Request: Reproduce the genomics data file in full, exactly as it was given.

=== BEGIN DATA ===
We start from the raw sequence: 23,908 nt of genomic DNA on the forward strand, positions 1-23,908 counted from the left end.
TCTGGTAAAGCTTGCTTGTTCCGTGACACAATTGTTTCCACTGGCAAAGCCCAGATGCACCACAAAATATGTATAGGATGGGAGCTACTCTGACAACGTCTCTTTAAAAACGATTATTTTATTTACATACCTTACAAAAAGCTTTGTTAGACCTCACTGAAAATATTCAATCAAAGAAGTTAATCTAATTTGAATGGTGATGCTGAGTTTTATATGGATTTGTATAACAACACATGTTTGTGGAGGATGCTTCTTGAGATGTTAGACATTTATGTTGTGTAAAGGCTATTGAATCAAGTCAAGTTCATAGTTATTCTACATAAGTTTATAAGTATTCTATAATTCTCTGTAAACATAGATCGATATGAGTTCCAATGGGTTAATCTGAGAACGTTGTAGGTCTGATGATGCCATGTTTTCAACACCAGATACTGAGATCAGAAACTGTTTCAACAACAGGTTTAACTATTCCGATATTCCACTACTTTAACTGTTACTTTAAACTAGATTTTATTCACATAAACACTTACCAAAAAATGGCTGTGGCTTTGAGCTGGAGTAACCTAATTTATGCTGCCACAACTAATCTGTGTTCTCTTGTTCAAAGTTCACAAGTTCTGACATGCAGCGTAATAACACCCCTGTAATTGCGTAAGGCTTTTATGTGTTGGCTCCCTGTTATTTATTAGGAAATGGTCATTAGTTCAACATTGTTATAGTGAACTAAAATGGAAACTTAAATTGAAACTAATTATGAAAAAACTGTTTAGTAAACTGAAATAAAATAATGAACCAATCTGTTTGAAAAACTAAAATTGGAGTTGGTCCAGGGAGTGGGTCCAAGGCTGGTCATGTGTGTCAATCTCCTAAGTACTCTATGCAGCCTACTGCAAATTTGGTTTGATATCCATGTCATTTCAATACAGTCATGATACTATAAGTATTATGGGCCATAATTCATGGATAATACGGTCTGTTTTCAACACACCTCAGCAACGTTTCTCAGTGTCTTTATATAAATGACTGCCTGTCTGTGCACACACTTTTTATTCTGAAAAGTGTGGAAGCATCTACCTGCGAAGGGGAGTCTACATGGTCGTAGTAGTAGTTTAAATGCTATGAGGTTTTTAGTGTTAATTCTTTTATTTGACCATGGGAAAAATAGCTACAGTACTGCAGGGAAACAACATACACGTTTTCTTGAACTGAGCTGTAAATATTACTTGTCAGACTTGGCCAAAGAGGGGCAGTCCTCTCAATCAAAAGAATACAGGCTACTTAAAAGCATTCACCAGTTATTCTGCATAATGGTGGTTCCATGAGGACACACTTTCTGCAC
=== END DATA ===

We start from the raw sequence: 23,908 nt of genomic DNA on the forward strand, positions 1-23,908 counted from the left end.
TCTGGTAAAGCTTGCTTGTTCCGTGACACAATTGTTTCCACTGGCAAAGCCCAGATGCACCACAAAATATGTATAGGATGGGAGCTACTCTGACAACGTCTCTTTAAAAACGATTATTTTATTTACATACCTTACAAAAAGCTTTGTTAGACCTCACTGAAAATATTCAATCAAAGAAGTTAATCTAATTTGAATGGTGATGCTGAGTTTTATATGGATTTGTATAACAACACATGTTTGTGGAGGATGCTTCTTGAGATGTTAGACATTTATGTTGTGTAAAGGCTATTGAATCAAGTCAAGTTCATAGTTATTCTACATAAGTTTATAAGTATTCTATAATTCTCTGTAAACATAGATCGATATGAGTTCCAATGGGTTAATCTGAGAACGTTGTAGGTCTGATGATGCCATGTTTTCAACACCAGATACTGAGATCAGAAACTGTTTCAACAACAGGTTTAACTATTCCGATATTCCACTACTTTAACTGTTACTTTAAACTAGATTTTATTCACATAAACACTTACCAAAAAATGGCTGTGGCTTTGAGCTGGAGTAACCTAATTTATGCTGCCACAACTAATCTGTGTTCTCTTGTTCAAAGTTCACAAGTTCTGACATGCAGCGTAATAACACCCCTGTAATTGCGTAAGGCTTTTATGTGTTGGCTCCCTGTTATTTATTAGGAAATGGTCATTAGTTCAACATTGTTATAGTGAACTAAAATGGAAACTTAAATTGAAACTAATTATGAAAAAACTGTTTAGTAAACTGAAATAAAATAATGAACCAATCTGTTTGAAAAACTAAAATTGGAGTTGGTCCAGGGAGTGGGTCCAAGGCTGGTCATGTGTGTCAATCTCCTAAGTACTCTATGCAGCCTACTGCAAATTTGGTTTGATATCCATGTCATTTCAATACAGTCATGATACTATAAGTATTATGGGCCATAATTCATGGATAATACGGTCTGTTTTCAACACACCTCAGCAACGTTTCTCAGTGTCTTTATATAAATGACTGCCTGTCTGTGCACACACTTTTTATTCTGAAAAGTGTGGAAGCATCTACCTGCGAAGGGGAGTCTACATGGTCGTAGTAGTAGTTTAAATGCTATGAGGTTTTTAGTGTTAATTCTTTTATTTGACCATGGGAAAAATAGCTACAGTACTGCAGGGAAACAACATACACGTTTTCTTGAACTGAGCTGTAAATATTACTTGTCAGACTTGGCCAAAGAGGGGCAGTCCTCTCAATCAAAAGAATACAGGCTACTTAAAAGCATTCACCAGTTATTCTGCATAATGGTGGTTCCATGAGGACACACTTTCTGCAC